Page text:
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Giant Stars Bonds, Nen Enjoy No Shining Moments

October 08, 2000|Associated Press

NEW YORK — Their best hitter was hitless in five at-bats. Their best relief pitcher blew a save for the first time since July 2.

Need two reasons why the San Francisco Giants lost Game 3 of their division playoff series to the New York Mets?

Don't look beyond Barry Bonds and Robb Nen.

Before Benny Agbayani won the game for the Mets with a home run in the bottom of the 13th inning Saturday night, Bonds and Nen had opportunities to make sure it wouldn't last that long.

Bonds popped out to second in the top of the 13th with runners on first and second to end San Francisco's final chance, and the Giants went on to lose, 3-2, to New York to fall behind 2-1 in the best-of-five series.

Bonds, who ended Game 2 by being called out on strikes in the bottom of the 10th, came to bat in the top of the ninth with a chance to get a measure of revenge against the same pitcher, John Franco, who struck him out looking two days earlier.

This time, at least Bonds went down swinging.

Bonds missed an 84-mph fastball from Franco to end the ninth, leaving a runner stranded at first.

His at-bat in the 13th didn't last nearly as long. He swung at the first pitch from Rick White and got too far under the ball.

"He was getting ahead of everybody 0-2," Bonds said of his decision to swing at the first pitch. "He made a good pitch. I tried to hit a line drive and it went straight up in the air."

Bonds' average in this series dropped from .375 to .231 and his career postseason average fell from from .216 to .204.

Nen, meanwhile, came into the game in the bottom of the eighth having converted his last 28 save opportunities--a streak that dated to early July.

Needing only one out to end the inning, Nen instead allowed Edgardo Alfonzo to rip a line drive into the left-field corner, bringing home Jay Payton from second base with a double that tied the score, 2-2.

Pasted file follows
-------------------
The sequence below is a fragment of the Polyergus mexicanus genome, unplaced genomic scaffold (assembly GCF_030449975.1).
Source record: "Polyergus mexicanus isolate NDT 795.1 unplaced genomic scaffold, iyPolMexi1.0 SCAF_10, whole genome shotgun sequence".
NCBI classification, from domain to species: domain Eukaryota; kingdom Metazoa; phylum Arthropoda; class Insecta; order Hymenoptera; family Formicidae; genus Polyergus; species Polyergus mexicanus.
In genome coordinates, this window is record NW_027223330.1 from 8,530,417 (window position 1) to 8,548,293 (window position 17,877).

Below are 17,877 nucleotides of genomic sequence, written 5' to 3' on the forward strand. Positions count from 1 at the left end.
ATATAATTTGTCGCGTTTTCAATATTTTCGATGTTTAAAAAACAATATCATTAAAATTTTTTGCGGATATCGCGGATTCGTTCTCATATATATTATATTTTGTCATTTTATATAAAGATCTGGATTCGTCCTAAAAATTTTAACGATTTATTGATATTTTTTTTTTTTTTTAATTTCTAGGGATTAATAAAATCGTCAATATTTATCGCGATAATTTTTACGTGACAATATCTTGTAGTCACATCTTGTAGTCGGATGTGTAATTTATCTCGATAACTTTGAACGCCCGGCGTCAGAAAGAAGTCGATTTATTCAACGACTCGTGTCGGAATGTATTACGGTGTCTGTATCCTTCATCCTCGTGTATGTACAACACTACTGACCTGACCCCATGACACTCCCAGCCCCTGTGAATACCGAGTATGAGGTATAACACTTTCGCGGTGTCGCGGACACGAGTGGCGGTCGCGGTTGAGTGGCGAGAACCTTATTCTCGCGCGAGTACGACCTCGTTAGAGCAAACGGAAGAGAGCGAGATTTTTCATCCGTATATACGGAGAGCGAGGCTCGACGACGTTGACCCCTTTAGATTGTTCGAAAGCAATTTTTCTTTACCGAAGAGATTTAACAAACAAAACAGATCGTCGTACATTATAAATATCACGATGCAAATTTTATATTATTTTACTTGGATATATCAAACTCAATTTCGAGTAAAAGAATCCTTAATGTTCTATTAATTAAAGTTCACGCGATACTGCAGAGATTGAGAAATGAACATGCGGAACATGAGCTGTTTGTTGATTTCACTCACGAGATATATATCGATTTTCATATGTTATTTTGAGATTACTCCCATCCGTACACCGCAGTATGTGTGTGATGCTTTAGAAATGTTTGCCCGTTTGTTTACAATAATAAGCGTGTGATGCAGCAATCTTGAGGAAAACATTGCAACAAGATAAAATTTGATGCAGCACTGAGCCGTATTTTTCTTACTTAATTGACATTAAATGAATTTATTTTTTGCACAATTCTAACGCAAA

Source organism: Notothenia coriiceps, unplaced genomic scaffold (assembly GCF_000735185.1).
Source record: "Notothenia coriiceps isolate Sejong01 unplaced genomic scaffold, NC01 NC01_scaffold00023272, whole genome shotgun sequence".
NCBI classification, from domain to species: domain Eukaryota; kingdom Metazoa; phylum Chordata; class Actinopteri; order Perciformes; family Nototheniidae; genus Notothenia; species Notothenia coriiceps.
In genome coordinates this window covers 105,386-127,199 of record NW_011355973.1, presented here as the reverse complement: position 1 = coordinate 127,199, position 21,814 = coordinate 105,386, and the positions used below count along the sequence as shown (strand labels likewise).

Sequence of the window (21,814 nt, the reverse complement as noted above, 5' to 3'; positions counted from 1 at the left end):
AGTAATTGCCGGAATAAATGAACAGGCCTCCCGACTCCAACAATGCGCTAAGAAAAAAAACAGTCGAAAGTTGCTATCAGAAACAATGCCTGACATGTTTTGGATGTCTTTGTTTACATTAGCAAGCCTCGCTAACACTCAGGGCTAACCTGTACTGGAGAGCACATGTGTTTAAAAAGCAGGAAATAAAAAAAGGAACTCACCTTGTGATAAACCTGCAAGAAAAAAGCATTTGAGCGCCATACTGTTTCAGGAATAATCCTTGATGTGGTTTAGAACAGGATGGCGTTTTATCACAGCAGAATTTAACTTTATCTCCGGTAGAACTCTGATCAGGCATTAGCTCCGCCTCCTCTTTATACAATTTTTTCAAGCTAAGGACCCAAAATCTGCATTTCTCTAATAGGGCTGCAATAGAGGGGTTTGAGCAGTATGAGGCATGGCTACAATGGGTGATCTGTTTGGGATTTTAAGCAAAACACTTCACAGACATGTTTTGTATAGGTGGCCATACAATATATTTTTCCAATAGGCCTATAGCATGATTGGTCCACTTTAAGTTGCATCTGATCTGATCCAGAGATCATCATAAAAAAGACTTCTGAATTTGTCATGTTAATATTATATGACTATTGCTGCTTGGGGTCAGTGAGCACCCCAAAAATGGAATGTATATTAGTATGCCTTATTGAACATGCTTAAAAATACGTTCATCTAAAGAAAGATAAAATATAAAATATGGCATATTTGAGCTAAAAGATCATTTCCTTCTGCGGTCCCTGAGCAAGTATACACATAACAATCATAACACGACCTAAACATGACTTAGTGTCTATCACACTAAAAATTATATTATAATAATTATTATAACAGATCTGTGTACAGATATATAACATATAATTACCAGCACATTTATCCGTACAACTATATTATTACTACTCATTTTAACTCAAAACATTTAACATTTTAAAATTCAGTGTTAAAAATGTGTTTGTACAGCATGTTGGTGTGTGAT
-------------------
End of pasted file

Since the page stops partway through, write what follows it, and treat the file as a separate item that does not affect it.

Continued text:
It was Nen's first eighth-inning appearance in a save opportunity since July 2, when he blew one against the Dodgers.

"Seventh inning, fifth, first, it doesn't matter," Nen said. "I made a mistake and left a pitch up. It had nothing to do with the inning."


With New York batting in the 10th, plate umpire Jerry Crawford walked toward a small camera that rested on the padding against the backstop, about waist-high.

Met Manager Bobby Valentine, suspected by some of using electronic equipment to steal opponents' signals, sauntered out of the dugout. And as if to prove nothing was sinister, he took a white towel and covered the camera.

An inning later, the camera was gone.


Giant left-hander Shawn Estes remains on crutches because of a sprained left ankle, and his status for the rest of the postseason is uncertain. . . . Met outfielder Derek Bell, out for the remainder of the postseason because of a sprained right ankle, hobbled to home plate on crutches for pregame introductions.

Game 1: San Francisco 5, New York 1

Game 2: New York 5, San Francisco 4 (10)

Game 3: New York 3, San Francisco 2, (13)

Today: San Francisco at New York, 1 p.m., ESPN

* Monday: New York at San Francisco, 5:15 p.m., Ch. 11

Mets lead series, 2-1

* If necessary All times PDT

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